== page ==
Latest industry views and advice

July 2

Sometimes the hardest thing about clients relationships, whether in marketing or in PR, is managing those relationships so your campaign activities deliver the best results possible.

The challenge isn’t only in client-agency scenarios, but also in-house where the marketing and PR teams are providing their services and support to the core business. Whether internal or external, success is based on good ideas, excellent delivery and – above all – good working relationships.

There are times when a client wants something that either can’t be done due to resources (time or budget) or needs to be done in a different way in order to get the desired traction. This conversation can be strained if not managed well which of course can lead to cracks in your relationship and, in agency land, the loss of the client, or on-going friction for in-house marketers and PR people.

So what can be done to help manage client expectations in a diplomatic way and in the spirit of commercial co-operation that builds on the strength of the relationship? I recently attended a Public Relations Consultants Association webinar on client reputation which elaborated on the topic:

Building on the relationship

First, you need to build a solid relationship and become a trusted advisor. If the client (or your business units in-house) sees you as someone they trust, they are more inclined to listen to your viewpoints. In order to become that trusted advisor you need to consider what it is that makes us trust others and then ensure you demonstrate those qualities with your client. For example, someone you trust will probably need some or all of the following:

  • Be reliable
  • Be a good listener
  • Offer help in considering options but recognise theirs isn’t the final decision
  • They don’t force things on you
  • They challenge your assumptions
  • They’ve given you advice that worked previously
  • You can rely on them to be truthful


Displaying such attributes will automatically build on the relationship you have with a client and also place you in a position of trust which is invaluable as a service provider. A good way to look at it is to treat the relationship as a deliverable alongside other deliverables; take time when communicating with your client as it’s easy to come across as blunt and to the point – small talk can help in moderation (and depending on your clients’ or colleagues’ personalities; they might want you to be simply business-like and get to the point!).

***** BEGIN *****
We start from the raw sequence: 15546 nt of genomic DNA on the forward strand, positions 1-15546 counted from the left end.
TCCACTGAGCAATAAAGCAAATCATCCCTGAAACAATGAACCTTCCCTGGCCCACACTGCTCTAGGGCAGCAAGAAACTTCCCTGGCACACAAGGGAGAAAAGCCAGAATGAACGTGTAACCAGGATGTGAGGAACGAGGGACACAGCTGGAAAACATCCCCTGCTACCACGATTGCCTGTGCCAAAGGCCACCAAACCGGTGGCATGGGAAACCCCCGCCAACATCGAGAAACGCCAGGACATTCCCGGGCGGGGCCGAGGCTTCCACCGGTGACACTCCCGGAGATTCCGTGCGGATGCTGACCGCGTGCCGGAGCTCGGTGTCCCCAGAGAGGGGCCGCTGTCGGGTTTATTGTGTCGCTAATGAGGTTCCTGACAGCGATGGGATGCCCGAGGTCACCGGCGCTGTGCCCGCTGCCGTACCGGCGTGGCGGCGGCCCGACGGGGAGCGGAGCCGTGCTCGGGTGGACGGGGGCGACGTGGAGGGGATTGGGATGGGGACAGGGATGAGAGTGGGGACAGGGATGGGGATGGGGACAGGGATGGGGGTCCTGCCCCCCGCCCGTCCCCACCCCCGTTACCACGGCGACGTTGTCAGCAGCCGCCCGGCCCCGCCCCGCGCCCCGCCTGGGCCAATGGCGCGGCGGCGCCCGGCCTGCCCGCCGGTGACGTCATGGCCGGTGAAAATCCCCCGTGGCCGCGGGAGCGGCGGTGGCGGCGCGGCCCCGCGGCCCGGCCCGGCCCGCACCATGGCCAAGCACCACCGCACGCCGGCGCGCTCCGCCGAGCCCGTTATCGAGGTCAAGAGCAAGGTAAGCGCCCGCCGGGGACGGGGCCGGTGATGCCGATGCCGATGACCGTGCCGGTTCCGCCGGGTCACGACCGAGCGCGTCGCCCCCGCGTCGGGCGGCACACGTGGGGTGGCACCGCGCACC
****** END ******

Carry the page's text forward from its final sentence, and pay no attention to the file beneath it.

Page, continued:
A useful technique is to take the time to discuss with each client how they want the relationship to work and how you want it to work. Establish an appropriate method whereby you can both bring up issues in an agreed manner and create a written process that summarises the conversation for everyone to follow.

Often you might feel the need to provide an immediate response to a client over the phone but a more effective approach is to listen and summarise; repeat back to them what they have said to you and allow yourself time to gather your thoughts while really grasping their objectives.

Becoming a trusted advisor takes time so begin immediately with both existing and new clients as they come on board. Every client is different and a “one size fits all” approach won’t work.

Managing expectations

A significant part of building that level of trust is devising a suitable plan to manage client expectations. The PRCA webinar described a step-by-step plan by which to do this:

Establish what the client wants – find out how the brief sits with the business plan which will allow you to look beyond the brief to achieve and exceed the expectations.

Agree the expectations with the client – this is where you can have a conversation that decides what is achievable and realistic in the given timeframe and with the agreed budget – this is the minimum requirement to achieve the objectives.

Manage and exceed the expectations – meet the minimum requirements that you agreed to achieve the overall objectives and then go above and beyond that – little golden nuggets that showcase the value you bring to the client.

Monitor communication – this is about watching how you interact with the client, keeping them involved and aware of what you are doing. This reassures them that you are doing what was agreed and builds the trust that you can do what you’ve promised.

Re-establish what the client wants – go back to the client and discuss the objectives again; things change in businesses all the time so it’s important to continuously review what the client is looking to achieve from the marketing or PR services.

Building the trust level and managing expectations will only serve to create strong and healthy relationships and at times where you may need to challenge the client in terms of realistically achievable outcomes, all the effort you’ve put in previously will go a long way to retaining the relationship. It’s about the client seeing you as an extension of their business, that they can’t live without rather than an external (or internal) resource that can be removed if necessary.

Click here for more reading on making client-agency relationships work

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